On the phone, Sam says he’s happy that I’m finally happy. In love, employed, quitting smoking. Living in my body. He and I agree the mantra do nothing unless it feeds you is the way to proceed.

I wake up early to write the day after our phone call and do so without stopping for hours until I get hungry long past lunch, timed almost exactly with when I need to leave the house for work, so I do not eat.

• • •

I have done many things to my body besides starving that marks it as mine. Tattooed it with more than just Virginia’s narrator lamenting the ways writing never feels done or right. Ring finger tooth for the dentist I will never marry. Horseshoe with the luck run out, another engagement. Spider for the first and last Samhain I spent with a ghost. Armadillo everyone mistakes for a pineapple. Marking my skin to mark time. Hours on a table telling the same stories. My father used to hit me so all pain feels like a kind of loving. If I inflict something on myself it means I have already decided on my own survival. Every day I have to wake up and decide on my own survival.

• • •

I work in restaurants because it makes it impossible to avoid food. Seeing the food over and over, passed through a window into my hands and then from my hands to the people who’ve asked for it, makes eating so normal. So important. I feel needed because of the food. Guests ask what I like, what my favorite is, what it tastes like, and I have to convince them. Making a sale depends not only on a relationship but on the leverage of knowledge in that relationship. I have to know how much fennel is too much, the texture of the pasta, the level of spice, how hot or cold they can expect the dish to land. If I don’t eat what’s on the menu, I become unimportant. Useless. In a restaurant, to eat is to be powerful.

Outside of work, the work of eating is harder. I cook as a way of shaming myself into meals. Buy all the ingredients and lay them out in judgment of myself. Pick a recipe that will generate hunger, something meticulous and difficult. Risotto with poached eggs. Hand-rolled gnocchi. Roux and breadcrumbs pulverized with a rolling pin. Diced shallots so fine they read as sharp purple sand. If a meal takes a long time to prepare, how can I let that effort rot in the fridge without ever touching it again? How can I stand over a stove for an entire day and not eat?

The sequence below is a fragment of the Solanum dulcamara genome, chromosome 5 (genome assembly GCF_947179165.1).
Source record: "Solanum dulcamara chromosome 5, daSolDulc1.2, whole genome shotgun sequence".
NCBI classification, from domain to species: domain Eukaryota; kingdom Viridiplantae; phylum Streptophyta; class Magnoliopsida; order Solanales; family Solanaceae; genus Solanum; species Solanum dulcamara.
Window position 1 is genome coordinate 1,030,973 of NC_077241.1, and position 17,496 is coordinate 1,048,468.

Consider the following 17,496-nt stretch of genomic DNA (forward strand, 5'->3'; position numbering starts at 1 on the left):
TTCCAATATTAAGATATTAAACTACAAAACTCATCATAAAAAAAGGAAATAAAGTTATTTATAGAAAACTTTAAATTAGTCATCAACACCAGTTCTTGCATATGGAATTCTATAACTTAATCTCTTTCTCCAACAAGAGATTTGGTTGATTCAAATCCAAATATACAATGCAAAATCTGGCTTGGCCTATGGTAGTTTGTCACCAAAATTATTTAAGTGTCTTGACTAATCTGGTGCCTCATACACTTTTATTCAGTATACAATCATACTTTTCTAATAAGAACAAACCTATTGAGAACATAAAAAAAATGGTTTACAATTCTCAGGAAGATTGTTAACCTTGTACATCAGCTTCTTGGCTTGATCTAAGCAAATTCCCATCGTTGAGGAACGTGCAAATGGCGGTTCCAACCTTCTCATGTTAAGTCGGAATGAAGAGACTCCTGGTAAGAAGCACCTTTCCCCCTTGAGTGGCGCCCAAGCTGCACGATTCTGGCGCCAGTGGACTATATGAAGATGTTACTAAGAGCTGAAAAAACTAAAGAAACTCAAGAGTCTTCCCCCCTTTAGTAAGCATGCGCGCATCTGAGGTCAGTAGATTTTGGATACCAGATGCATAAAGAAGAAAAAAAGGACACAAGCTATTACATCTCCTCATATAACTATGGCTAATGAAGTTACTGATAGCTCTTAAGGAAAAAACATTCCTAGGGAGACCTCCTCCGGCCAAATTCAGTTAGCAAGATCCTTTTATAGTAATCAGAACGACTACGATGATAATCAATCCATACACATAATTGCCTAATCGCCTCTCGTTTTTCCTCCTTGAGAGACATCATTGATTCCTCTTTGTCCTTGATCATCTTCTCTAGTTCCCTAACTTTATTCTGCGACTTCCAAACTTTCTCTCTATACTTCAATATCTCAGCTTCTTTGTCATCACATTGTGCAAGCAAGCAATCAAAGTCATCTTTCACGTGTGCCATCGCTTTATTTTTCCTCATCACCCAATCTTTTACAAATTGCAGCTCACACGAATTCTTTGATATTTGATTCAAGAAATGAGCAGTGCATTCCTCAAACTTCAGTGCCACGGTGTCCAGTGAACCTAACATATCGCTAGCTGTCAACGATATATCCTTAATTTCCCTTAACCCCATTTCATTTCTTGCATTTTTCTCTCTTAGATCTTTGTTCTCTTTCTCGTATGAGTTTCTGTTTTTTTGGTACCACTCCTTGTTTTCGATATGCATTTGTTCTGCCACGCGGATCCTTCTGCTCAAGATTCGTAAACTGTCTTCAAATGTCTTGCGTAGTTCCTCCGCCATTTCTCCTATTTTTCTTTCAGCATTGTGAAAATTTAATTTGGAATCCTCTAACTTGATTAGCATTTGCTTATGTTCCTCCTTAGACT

• • •

I interview for a new job at a new restaurant that isn’t even built yet and listen as the people across the table describe the menu, what the cocktail program will be like, how I might fit into this new and evolving machine. Handmade pasta and daily crudos, spritzes and a menu with an Italian backbone but so many arms reaching elsewhere. It sounds like the kind of place I’d want to eat and eat forever.

For the past three months we’ve eaten Italian almost every Monday night, and every time it tastes like home. My boyfriend chooses wine and we try to find a story in the bottle. What meal the grapes aspire to be. If they beg fat or sugar from the plate. When I mourn the way my body’s grown in certain places my boyfriend says my clothes are wrong. That we can eat something besides cheese all the time if it makes me feel better. But it doesn’t make me feel better to stop reaching towards home.

At my most sick, I would go up to two weeks without any food. Watch my eyes playing tricks. The breaking point always arrived at my ballet school between teaching class and taking my own classes. I would help wrangle elementary school kids for an hour or two, then have a break before my evening workshop started. In that in-between time, my stomach would rear up at me—angry, betrayed, demanding something to keep us both going—so I would walk down the block to the Italian deli. Buy a pound of fresh mozzarella, an Orange Crush. There will never be anything more decadent than that wet fat and sugar after starving for weeks.

The interviewers ask what makes me excited about this new possible job and I tell them that I want to learn. I talk about everything I don’t know about wine, about seafood, about Italy. I do not tell them about how the cheese they’ll make fresh by hand every day before service as a simple beginning is the one thing I would willingly allow myself when I wanted to disappear. How I’m trying to mark time using some tool beyond my body. I need something I can measure against my hands to keep me fed.


Emily O’Neill teaches writing and tends bar in Boston, MA. Her debut poetry collection, Pelican, is the inaugural winner of YesYes Books’ Pamet River Prize for women and nonbinary writers and the winner of the 2016 Devil's Kitchen Reading Series. Her second collection, a falling knife has no handle, is forthcoming from YesYes in the fall of 2018. She is the author of three chapbooks and her recent work has appeared in Cutbank, Entropy, Hypertrophic Literary, Jellyfish, and Redivider.

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BT #030 © 2018 Emily O’Neill. Published by Little Fiction | Big Truths, April 2018. Edited by Amanda Leduc and Alicia Elliott. Image from The Noun Project (credits: anbileru adaleru).


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do nothing unless 
it feeds you

by Emily O’Neill